Shakespeare was highly credited in his own days. After Elizabeth's death, his company became King's Men and played not just seasonally before the Monarch but actually dwelled in the court. So he had an opportunity to gain firsthand information about the mannerism of the highest social ranks.
Other playwrights of the time envied him, like Robert Greene, who, on his deathbed, thus dismissed Shakespeare: 'an upstart Crow, beautified with our feathers, that with his Tyger's hart wrapt in a Player's hyde, supposes he is as well able to bombast out a blanke verse... is in his owne conceit the onely Shake-scene in a countrey'. Shakespeare was best friends with the merited contemporary Ben Jonson though and likely godfather to his children, and he collaborated with John Fletcher on more than one play. Marlowe, the great playwright of the time, was murdered a month after Shakespeare's first poem, Venus and Adonis, was published. Shakespeare would always be haunted by Marlowe, writing response-plays – parodying him, imitating, outdoing. So that yes, as Professor Jonathan Bate says, Shakespeare killed Marlowe, in the literary sense.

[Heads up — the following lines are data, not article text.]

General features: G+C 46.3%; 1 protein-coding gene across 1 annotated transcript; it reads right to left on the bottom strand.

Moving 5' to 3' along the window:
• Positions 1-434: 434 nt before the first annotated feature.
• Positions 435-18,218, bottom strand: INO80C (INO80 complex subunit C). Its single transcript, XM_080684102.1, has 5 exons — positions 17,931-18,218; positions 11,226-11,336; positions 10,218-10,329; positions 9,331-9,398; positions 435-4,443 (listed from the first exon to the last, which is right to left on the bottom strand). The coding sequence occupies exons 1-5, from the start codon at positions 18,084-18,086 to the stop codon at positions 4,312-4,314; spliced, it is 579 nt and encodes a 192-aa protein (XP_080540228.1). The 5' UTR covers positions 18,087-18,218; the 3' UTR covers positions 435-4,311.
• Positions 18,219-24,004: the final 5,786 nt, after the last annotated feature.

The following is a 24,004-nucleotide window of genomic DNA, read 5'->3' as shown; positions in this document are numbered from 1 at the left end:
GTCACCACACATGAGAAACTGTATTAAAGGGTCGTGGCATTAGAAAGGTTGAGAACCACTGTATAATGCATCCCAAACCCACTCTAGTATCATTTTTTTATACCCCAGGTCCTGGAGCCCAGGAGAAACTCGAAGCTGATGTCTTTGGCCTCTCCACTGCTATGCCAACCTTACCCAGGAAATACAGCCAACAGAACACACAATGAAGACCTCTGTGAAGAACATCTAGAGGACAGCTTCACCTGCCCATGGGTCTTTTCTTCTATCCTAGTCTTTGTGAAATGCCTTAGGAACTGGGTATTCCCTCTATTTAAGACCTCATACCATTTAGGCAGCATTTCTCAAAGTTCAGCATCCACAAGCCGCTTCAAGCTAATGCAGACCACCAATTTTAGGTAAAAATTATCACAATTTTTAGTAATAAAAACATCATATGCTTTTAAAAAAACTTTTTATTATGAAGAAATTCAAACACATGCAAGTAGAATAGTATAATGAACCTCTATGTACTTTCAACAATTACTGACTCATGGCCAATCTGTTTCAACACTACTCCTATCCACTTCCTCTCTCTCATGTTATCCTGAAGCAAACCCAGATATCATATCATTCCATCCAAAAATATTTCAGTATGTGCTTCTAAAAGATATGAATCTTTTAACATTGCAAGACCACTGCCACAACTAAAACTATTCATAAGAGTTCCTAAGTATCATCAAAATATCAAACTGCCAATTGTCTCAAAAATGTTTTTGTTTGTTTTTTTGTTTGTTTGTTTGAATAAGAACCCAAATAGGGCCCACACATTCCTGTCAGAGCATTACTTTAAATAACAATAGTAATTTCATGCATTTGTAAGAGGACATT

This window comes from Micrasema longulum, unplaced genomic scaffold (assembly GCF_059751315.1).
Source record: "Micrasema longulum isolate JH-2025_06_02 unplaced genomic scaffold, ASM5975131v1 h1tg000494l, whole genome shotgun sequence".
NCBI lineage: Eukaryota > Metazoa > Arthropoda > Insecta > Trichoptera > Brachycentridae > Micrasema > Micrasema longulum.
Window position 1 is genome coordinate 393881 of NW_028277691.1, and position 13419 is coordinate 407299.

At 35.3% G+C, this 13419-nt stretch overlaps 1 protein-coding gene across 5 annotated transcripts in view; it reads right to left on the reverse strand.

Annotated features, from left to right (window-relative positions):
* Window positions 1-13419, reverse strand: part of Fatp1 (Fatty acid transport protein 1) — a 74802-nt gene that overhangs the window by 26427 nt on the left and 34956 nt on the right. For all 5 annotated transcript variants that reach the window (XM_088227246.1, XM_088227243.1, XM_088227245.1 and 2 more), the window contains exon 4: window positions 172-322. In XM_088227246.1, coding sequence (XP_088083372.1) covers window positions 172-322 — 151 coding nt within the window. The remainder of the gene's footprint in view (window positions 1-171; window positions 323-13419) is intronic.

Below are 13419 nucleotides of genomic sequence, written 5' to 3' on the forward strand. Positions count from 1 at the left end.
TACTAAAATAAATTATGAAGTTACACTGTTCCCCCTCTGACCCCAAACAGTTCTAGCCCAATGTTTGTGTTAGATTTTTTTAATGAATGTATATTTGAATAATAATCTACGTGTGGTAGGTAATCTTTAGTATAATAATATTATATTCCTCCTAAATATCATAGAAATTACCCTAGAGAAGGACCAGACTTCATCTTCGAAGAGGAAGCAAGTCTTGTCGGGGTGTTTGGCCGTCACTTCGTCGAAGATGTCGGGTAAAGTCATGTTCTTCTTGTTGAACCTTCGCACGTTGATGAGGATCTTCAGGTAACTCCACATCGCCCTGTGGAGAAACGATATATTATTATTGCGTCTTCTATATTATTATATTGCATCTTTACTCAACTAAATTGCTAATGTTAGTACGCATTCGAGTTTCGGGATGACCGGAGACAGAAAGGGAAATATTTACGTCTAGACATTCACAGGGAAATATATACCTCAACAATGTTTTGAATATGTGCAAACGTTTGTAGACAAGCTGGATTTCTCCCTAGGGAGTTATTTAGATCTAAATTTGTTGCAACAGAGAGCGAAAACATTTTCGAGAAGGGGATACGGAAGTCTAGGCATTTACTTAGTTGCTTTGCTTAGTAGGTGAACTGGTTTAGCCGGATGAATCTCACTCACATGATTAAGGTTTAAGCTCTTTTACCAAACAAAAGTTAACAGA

Shakespeare continued to be appreciated in the 17th century in the similar way as in his days (well, when the theatres successfully avoided puritans and plagues). In the 18th century – the Romanticism era – things went a bit awry. Romantic writers started to throw modern looks into his works and read autobiography into his plays and poems (whereas it was not an Elizabethan practice to reflect your own life in your works). Assumptions of Shakespeare's supposed homosexuality and fake authorship had their birth in the 18th century for the first time.